Visions of transforming Toronto’s Port Lands with lush parkland, mixed-use developments or even a Ferris wheel are running into the reality of existing land owners and industrial users who depend on the harbour for their business.
The latest proposals for kick-starting development of the massive stretch of eastern waterfront will be rolled out beginning this week. The changes are being made with the help of the original, award-winning designer and take into account objections over the proposed demolition of existing dock walls, as well as the fact that sections of the Port Lands are held by private owners.
That reality has put an end to plans for a promontory park at the new mouth of the Don River –a green space that would have jutted into the harbour, offering sweeping views of the city. That same curving shoreline posed problems for existing users of the harbour – problems expressed more than a year ago in letters to the Ontario Ministry of the Environment as part of an environment assessment. Those objections – and the fact that a large cement facility sits on private land in the midst of the proposed riverside park – were never raised last year when Toronto politicians debated the future of the Port Lands and the viability of Waterfront Toronto’s $634-million plan for developing the site.
Those objections also never came up when Councillor Doug Ford laid out his idea for accelerating development on the Port Lands with a luxury hotel, mono-rail, mega-mall and Ferris wheel. That push led to the current efforts by Waterfront Toronto and the city to revitalize the Port Lands faster and at less cost.
“It was a bit of a surprise to me and I think it came as a surprise to a lot of people,” said Councillor Paula Fletcher, who represents the ward that includes the Port Lands, and recently discovered the objections to the original Waterfront Toronto plan.
“Did no one notice there was private land in the waterfront park?” she asked. “It is a big plant. Perhaps people didn’t notice that they owned it and they have a lease on the dock wall that is forever,” Ms. Fletcher said of the facility owned by cement maker Lafarge.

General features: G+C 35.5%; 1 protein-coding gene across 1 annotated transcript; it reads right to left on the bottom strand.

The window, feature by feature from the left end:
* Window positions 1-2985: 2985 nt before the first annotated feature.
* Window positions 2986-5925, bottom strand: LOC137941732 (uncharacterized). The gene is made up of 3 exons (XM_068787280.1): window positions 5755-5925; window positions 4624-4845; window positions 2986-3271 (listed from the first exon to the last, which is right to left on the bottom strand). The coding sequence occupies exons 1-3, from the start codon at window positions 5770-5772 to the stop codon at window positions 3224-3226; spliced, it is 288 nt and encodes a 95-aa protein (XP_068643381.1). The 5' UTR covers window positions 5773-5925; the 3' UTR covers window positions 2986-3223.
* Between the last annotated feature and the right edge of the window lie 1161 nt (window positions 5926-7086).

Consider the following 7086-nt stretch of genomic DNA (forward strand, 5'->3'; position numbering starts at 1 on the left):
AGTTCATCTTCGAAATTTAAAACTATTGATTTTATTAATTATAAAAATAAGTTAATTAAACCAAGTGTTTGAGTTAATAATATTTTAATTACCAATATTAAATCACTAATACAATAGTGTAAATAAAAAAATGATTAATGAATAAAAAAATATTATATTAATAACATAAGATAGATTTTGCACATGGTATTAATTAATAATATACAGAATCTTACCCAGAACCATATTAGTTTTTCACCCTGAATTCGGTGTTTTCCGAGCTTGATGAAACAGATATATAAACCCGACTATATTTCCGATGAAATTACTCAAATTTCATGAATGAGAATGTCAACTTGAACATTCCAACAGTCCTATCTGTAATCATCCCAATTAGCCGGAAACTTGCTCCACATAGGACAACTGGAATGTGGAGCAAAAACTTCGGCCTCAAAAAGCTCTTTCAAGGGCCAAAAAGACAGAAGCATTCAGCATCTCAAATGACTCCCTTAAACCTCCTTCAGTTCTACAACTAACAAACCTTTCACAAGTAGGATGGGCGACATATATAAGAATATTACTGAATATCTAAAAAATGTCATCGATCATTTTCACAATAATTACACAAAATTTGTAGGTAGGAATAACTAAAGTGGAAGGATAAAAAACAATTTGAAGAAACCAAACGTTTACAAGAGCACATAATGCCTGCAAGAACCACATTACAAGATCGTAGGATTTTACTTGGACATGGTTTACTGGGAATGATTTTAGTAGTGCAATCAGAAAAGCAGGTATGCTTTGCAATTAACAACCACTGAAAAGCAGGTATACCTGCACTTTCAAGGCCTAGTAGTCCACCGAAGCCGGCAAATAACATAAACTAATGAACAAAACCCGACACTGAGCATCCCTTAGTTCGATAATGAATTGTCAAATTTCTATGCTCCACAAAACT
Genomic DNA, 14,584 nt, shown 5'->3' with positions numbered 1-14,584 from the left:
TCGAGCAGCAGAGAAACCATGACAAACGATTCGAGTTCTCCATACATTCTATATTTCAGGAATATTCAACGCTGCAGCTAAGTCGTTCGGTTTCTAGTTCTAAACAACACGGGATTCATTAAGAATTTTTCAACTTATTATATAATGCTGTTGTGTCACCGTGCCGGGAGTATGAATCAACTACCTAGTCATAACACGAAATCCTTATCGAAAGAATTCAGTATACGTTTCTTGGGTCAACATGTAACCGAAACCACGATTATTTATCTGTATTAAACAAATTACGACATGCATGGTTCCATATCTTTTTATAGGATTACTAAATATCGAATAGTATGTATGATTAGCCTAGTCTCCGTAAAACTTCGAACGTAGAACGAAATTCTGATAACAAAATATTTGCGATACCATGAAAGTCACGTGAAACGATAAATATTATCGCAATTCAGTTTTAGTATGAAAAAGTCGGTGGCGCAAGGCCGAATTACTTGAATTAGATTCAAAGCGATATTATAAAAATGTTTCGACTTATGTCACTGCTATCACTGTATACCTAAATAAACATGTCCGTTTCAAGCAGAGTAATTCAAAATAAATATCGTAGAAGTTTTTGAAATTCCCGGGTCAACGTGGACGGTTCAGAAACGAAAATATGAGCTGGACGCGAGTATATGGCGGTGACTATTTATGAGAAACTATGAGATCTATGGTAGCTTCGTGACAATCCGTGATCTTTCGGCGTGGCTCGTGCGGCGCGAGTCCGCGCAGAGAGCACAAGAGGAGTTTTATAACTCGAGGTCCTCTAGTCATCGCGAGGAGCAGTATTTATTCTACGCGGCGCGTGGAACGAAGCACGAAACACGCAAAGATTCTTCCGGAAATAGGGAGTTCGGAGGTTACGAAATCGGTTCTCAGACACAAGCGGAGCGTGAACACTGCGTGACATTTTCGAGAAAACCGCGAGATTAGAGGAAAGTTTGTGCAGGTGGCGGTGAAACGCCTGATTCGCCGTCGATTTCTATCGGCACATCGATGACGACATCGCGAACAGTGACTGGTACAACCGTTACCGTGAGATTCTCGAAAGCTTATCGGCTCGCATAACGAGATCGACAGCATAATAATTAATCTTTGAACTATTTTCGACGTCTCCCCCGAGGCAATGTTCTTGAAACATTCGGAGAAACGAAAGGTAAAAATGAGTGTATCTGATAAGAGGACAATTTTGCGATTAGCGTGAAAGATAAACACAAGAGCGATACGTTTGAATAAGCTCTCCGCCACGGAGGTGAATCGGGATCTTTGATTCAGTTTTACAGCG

The public had a chance to comment on Waterfront Toronto’s plan to naturalize the mouth of the Don River in early 2011 as part of an environmental assessment. “Comments were received from Lafarge related to concerns about economic impacts from the potential loss of dock walls for commercial shipping and the ability to navigate ships within the Toronto harbour. The Toronto Port Authority also expressed similar concerns,” ministry spokeswoman Kate Jordan confirmed.
A spokesman for Lafarge could not comment on the details of the case, but said the company works in co-operation with local governments. “We are willing partners in the communities we operate and that includes the City of Toronto,” he said.
With the objections to the original plans and the issue of land ownership now on the table, Waterfront Toronto has hired back Michael Van Valkenburgh, the New York landscape architect who created the award-winning design.
“It was his vision, so who better to help modify it, to make it work than the guy who came up with it?” said Waterfront Toronto spokeswoman Michelle Noble. “We are really happy he is back in and helping us figure out how to make it real.”
Given the public outcry prompted by Councillor Ford’s efforts to alter plans for the Port Lands and take control away from Waterfront Toronto, Ms. Fletcher is hoping critics will understand what is driving these latest changes.
“People might be very disappointed that the original Michael Van Valkenburgh plan – which was gorgeous – has to be changed.” she said. “We have to face up to the fact that changes were imposed to the plan through the provincial EA process. There is no nefarious plot to change the original design.”
Cynthia Wilkey, chair of the West Don Lands Committee, a coalition of community groups that has worked for 14 years on the waterfront development, said she is “cautiously optimistic” about the revised plans, especially since the original designer is back. Initial revisions, made public this spring, lacked the “pizazz” of his plan with its curving river mouth and riverside park. “It just looked mean,” she said.
Councillor Peter Milczyn, chair of the city’s planning committee who helped broker the compromise between the city and Waterfront Toronto last year, says most of the original design will be saved.
“It is great to have a bold vision, but you actually have to be able to implement it.” he said. “ What we have done now is the due diligence. … It’s not just a matter of we want to cut a few corners.”
The revised plans will allow development to be phased over 20 or 30 years and will shave about $150-million off the original price tag.